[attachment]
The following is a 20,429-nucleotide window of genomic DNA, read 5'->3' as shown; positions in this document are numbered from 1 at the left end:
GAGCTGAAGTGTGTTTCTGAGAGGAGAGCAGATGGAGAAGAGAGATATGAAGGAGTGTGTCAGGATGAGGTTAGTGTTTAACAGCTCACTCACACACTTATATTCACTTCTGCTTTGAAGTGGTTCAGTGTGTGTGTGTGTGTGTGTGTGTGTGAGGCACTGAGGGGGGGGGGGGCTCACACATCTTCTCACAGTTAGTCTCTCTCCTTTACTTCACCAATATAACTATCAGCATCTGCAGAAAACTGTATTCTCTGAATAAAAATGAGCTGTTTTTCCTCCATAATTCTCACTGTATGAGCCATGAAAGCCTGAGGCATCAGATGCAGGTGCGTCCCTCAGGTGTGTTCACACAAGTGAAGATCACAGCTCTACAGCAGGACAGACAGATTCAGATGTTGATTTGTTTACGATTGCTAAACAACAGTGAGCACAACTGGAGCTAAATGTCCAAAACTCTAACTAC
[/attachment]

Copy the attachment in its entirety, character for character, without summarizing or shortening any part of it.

The following is a 20,429-nucleotide window of genomic DNA, read 5'->3' as shown; positions in this document are numbered from 1 at the left end:
GAGCTGAAGTGTGTTTCTGAGAGGAGAGCAGATGGAGAAGAGAGATATGAAGGAGTGTGTCAGGATGAGGTTAGTGTTTAACAGCTCACTCACACACTTATATTCACTTCTGCTTTGAAGTGGTTCAGTGTGTGTGTGTGTGTGTGTGTGTGTGAGGCACTGAGGGGGGGGGGGGCTCACACATCTTCTCACAGTTAGTCTCTCTCCTTTACTTCACCAATATAACTATCAGCATCTGCAGAAAACTGTATTCTCTGAATAAAAATGAGCTGTTTTTCCTCCATAATTCTCACTGTATGAGCCATGAAAGCCTGAGGCATCAGATGCAGGTGCGTCCCTCAGGTGTGTTCACACAAGTGAAGATCACAGCTCTACAGCAGGACAGACAGATTCAGATGTTGATTTGTTTACGATTGCTAAACAACAGTGAGCACAACTGGAGCTAAATGTCCAAAACTCTAACTAC